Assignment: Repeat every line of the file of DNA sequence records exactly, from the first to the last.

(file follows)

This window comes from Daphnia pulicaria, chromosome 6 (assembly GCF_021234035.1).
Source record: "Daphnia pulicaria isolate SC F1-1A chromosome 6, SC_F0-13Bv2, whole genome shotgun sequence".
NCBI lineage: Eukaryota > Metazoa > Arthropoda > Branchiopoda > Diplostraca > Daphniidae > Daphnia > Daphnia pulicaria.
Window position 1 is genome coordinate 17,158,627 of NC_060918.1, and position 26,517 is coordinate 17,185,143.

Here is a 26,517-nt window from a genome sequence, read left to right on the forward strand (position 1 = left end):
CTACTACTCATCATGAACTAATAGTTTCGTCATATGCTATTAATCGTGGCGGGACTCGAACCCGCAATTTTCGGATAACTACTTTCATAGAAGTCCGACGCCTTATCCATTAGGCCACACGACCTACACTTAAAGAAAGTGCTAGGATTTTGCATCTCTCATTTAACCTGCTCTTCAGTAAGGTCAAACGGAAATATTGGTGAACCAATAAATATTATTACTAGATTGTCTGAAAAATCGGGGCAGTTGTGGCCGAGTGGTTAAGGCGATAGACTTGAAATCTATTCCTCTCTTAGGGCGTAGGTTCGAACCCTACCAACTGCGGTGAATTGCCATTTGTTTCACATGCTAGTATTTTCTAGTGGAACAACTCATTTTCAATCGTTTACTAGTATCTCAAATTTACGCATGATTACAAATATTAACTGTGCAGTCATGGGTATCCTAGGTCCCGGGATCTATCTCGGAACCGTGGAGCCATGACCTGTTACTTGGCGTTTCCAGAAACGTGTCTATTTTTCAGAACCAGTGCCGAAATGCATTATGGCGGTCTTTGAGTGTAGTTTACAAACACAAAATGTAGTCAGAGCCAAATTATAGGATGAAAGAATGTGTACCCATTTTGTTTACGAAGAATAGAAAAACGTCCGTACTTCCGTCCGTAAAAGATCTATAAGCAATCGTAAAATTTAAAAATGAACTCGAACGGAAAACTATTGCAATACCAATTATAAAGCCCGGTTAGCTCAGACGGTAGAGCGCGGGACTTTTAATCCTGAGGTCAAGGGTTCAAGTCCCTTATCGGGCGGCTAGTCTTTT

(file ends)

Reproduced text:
This window comes from Daphnia pulicaria, chromosome 6 (assembly GCF_021234035.1).
Source record: "Daphnia pulicaria isolate SC F1-1A chromosome 6, SC_F0-13Bv2, whole genome shotgun sequence".
NCBI lineage: Eukaryota > Metazoa > Arthropoda > Branchiopoda > Diplostraca > Daphniidae > Daphnia > Daphnia pulicaria.
Window position 1 is genome coordinate 17,158,627 of NC_060918.1, and position 26,517 is coordinate 17,185,143.

Here is a 26,517-nt window from a genome sequence, read left to right on the forward strand (position 1 = left end):
CTACTACTCATCATGAACTAATAGTTTCGTCATATGCTATTAATCGTGGCGGGACTCGAACCCGCAATTTTCGGATAACTACTTTCATAGAAGTCCGACGCCTTATCCATTAGGCCACACGACCTACACTTAAAGAAAGTGCTAGGATTTTGCATCTCTCATTTAACCTGCTCTTCAGTAAGGTCAAACGGAAATATTGGTGAACCAATAAATATTATTACTAGATTGTCTGAAAAATCGGGGCAGTTGTGGCCGAGTGGTTAAGGCGATAGACTTGAAATCTATTCCTCTCTTAGGGCGTAGGTTCGAACCCTACCAACTGCGGTGAATTGCCATTTGTTTCACATGCTAGTATTTTCTAGTGGAACAACTCATTTTCAATCGTTTACTAGTATCTCAAATTTACGCATGATTACAAATATTAACTGTGCAGTCATGGGTATCCTAGGTCCCGGGATCTATCTCGGAACCGTGGAGCCATGACCTGTTACTTGGCGTTTCCAGAAACGTGTCTATTTTTCAGAACCAGTGCCGAAATGCATTATGGCGGTCTTTGAGTGTAGTTTACAAACACAAAATGTAGTCAGAGCCAAATTATAGGATGAAAGAATGTGTACCCATTTTGTTTACGAAGAATAGAAAAACGTCCGTACTTCCGTCCGTAAAAGATCTATAAGCAATCGTAAAATTTAAAAATGAACTCGAACGGAAAACTATTGCAATACCAATTATAAAGCCCGGTTAGCTCAGACGGTAGAGCGCGGGACTTTTAATCCTGAGGTCAAGGGTTCAAGTCCCTTATCGGGCGGCTAGTCTTTT